More than 18 years ago, I wrote the following essay as a requirement in a class, "Teaching Reading in Secondary School" in pursuit of my clear teaching credential.
I am a passionate woman. Blues from the Mississippi Delta, Cuban son, and Congolese kwasa kwasa transport me into a world of pounding, pulsating rhythms that command my feet to move and my body to sway. I feel the music in my soul. It is in the touch of my partner's hand on my waist, turning me, pulling me close, his minty breath blowing air into my ear, his velvet eyes looking into my own to witness the pleasure that dancing in his arms brings. As the night advances, sweat transforms all of us into swimmers on dry land. As I dance, a breeze from the sea comes bringing the smell of bougainvillea, hibiscus, and jasmine. Suddenly, I am back in Africa in a roofless dance hall, looking up at the stars, winking their joy at the sight of us twirling, spinning, swaying, and moving to rhythms they recognize from the dawn of time. The insistent surf bumps up against the rocks that protect the little dance hall. The tide's shish, shish between the drum beats is a counterpoint to the keka, keka of the shekere (a gourd covered with stringed cowrie shells). I am pulled back to the present when the musicians take a break and the music ends.
Music is not my only passion. I love literature. It doesn't matter if it's a novel by Toni Morrison, or Sandra Cisneros; a poem by Langston Hughes, or Pablo Neruda; a play by Sophocles, or August Wilson; a short story by Kate Chopin or Opal Palmer Adisa; an essay by Alice Walker or Ralph Waldo Emerson. Morrison's Beloved sends chills down my spine when I feel Sethe's knife against her baby's throat because she's decided to take back the life she's given, rather than see her girl-child a slave and prey to any depraved white man who takes a fancy to her. In Sophocles' tragedies, I taste the bitterness of inevitability--the gods play with humans whose own tragic flaws seal their doom. Despite all their efforts to avoid catastrophe, they cannot escape their fate. On the other hand an essay by Emerson lifts my spirits because of the absolute belief that we are masters of our fate, and that we are all connected to the great and loving Over-Soul. We transcend our human condition (which often feels lonely) when we nod back at the plants that nod to us in greeting; caress the bark of a tree, rub a smooth rock, and taste a melting snowflake in recognition of our unity with all living things. We transcend our human condition by accepting others as ourselves; we go beyond the surface to communicate soul-to-soul. Even when we are most fearful, we must reach out in compassion and love to others.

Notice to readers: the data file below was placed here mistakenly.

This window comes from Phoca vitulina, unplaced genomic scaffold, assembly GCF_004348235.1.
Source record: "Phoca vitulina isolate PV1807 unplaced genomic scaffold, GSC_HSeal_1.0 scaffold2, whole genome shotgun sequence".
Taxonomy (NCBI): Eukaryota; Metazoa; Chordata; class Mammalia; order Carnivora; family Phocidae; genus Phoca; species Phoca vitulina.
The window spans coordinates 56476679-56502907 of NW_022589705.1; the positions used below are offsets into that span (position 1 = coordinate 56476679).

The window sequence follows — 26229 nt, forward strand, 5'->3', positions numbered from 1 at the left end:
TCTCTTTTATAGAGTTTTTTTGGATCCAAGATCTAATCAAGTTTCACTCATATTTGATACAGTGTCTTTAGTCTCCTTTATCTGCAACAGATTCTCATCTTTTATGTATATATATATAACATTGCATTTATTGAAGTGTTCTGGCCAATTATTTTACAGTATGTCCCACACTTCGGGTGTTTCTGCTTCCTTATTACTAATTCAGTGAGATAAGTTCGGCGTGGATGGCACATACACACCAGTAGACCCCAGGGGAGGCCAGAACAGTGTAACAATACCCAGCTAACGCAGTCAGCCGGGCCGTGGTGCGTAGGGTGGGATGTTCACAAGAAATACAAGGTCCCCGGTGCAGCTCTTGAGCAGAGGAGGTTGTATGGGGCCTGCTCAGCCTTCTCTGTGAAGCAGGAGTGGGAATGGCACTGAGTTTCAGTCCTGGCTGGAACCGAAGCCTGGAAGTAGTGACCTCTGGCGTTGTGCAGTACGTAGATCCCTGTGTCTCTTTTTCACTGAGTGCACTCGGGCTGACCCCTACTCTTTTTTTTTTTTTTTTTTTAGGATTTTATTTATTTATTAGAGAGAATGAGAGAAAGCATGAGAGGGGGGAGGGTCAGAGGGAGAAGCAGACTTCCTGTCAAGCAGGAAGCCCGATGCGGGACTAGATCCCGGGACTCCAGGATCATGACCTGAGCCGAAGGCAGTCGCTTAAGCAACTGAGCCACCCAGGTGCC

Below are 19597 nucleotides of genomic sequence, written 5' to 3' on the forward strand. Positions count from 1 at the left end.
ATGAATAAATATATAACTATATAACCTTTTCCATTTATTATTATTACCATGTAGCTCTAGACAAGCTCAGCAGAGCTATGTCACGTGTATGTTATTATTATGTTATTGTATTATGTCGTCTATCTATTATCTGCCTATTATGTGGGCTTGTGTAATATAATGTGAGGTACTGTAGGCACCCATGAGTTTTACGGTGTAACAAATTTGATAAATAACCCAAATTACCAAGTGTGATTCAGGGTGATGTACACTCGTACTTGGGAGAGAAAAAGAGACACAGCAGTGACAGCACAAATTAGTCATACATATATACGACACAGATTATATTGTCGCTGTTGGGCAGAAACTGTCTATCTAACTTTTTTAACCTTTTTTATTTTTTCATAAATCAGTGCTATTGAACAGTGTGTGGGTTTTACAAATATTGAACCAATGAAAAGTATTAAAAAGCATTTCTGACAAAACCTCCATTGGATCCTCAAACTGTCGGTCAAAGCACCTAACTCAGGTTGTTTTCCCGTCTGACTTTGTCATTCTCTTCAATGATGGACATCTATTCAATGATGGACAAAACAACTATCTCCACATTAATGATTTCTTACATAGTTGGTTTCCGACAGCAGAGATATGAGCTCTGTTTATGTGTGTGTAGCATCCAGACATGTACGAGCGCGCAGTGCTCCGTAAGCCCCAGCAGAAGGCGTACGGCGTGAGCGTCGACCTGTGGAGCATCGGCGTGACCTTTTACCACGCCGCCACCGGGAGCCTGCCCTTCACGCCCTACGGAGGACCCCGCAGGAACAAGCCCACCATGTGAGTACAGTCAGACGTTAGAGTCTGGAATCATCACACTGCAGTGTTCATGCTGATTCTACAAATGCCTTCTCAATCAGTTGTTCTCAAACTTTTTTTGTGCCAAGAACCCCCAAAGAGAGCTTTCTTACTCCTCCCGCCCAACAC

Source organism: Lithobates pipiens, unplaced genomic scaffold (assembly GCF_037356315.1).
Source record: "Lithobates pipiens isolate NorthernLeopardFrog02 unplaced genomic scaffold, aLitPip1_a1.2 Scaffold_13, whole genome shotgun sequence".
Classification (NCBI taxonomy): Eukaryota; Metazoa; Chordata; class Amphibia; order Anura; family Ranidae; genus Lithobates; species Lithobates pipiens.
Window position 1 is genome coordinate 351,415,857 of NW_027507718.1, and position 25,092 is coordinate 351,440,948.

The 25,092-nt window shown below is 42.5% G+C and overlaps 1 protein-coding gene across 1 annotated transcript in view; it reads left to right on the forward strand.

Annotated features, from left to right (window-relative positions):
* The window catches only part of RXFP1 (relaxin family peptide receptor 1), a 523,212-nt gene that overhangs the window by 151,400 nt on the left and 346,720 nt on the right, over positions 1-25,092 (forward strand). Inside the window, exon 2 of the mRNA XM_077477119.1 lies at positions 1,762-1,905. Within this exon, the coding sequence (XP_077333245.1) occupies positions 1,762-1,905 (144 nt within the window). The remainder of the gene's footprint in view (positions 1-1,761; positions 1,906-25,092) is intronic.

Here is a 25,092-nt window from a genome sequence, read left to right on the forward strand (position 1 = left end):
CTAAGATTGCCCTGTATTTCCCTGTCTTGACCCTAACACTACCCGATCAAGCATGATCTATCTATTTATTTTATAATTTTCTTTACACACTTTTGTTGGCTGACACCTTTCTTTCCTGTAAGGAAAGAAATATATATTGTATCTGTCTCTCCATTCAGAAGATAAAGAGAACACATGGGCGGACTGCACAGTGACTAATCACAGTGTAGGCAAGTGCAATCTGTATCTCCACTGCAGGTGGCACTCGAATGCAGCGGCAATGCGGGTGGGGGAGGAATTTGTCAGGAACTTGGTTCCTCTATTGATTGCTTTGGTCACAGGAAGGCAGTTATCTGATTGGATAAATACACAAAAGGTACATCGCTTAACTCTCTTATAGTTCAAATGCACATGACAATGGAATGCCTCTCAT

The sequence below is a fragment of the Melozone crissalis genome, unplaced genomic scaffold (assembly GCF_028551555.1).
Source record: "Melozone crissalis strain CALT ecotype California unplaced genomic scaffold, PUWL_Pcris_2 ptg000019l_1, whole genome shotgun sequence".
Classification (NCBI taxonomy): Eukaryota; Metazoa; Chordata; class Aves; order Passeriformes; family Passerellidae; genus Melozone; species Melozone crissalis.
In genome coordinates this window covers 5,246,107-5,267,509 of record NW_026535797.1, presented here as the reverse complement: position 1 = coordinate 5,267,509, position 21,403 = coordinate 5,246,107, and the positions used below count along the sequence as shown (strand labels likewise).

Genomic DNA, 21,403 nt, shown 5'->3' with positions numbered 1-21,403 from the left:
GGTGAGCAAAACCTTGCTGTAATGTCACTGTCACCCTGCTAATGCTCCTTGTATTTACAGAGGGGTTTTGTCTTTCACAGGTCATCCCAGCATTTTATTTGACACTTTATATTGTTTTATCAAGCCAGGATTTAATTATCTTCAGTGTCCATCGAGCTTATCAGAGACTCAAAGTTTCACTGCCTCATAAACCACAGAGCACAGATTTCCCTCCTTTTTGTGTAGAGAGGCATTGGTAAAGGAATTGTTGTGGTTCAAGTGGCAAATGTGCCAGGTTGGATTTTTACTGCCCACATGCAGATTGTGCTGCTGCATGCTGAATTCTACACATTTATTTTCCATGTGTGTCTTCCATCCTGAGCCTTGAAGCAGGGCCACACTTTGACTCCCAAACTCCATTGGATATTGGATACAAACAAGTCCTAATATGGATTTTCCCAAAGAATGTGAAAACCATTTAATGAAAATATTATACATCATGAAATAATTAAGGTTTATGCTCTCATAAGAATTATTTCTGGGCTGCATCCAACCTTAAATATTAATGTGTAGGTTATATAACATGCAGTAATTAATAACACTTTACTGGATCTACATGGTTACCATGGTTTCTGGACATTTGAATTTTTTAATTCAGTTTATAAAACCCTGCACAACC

On occasion, I have been able to overcome my own fears in reaching out--it's usually been when a child has been mistreated. I am passionate about the well-being of children. My tongue comes unglued, my adrenalin rushes to my brain, my body grows 10-feet tall, and I act. Once, at New York's Penn Station, I yelled across the crowded lobby at a young, impatient mother to stop pulling her daughter's hair. Heaven knows what would have happened if I'd been within striking distance! Other times, it's been as simple as writing a letter to elected officials to increase (or provide) funding for school books, hot lunches, street lighting in neglected neighborhoods, or jobs for the children's parents. A direct confrontation with adults who are slapping, hitting, pinching, or cussing their children is not something I seek, but I can't stand to see children abused. I love to touch the shoulder, or pat the back of the students I work with. In that light touch, I try to convey the affection I feel for them, and to let them know that someone cares about them.
I am passionate about good food. Grilled salmon, marinated in yogurt and tandoori sauce, turns me into a glutton. All fruit is the object of my affection. I especially like the fruits of summer. How can I describe the taste of a plum? I can't--but its texture is like a grosgrain ribbon; it has to be firm (I hate mushy fruit), and it doesn't matter if it's a red, black, or green plum. Apricots have to have a tangy taste; just on the verge of being ripe-ripe. Its color looks as if the apricot is blushing. Watermelon. To find and select a perfectly sweet watermelon is an art that I'm still perfecting. I've almost come to believe that I have to go to the field to pick one from the vine, myself. It seems as if they're being plucked before they're ripe to suit financial interests in shipping them to ripen as they ride, but that's not possible. A hot summer day; the sun taps my skull, unprotected by lots of hair or a hat. Barefoot. Dirt squeezes between my toes as I search rows of oblong globes of green with yellowish-beige here and there on their shiny hides. I can already taste the juicy, sweet morsel as it slides down my throat. Good food is as good as a tender lover.
My passionate self both amazes and delights me. It has only revealed itself within the last few years; perhaps, it is because maturity brings true courage to live fully, honestly, and gratefully.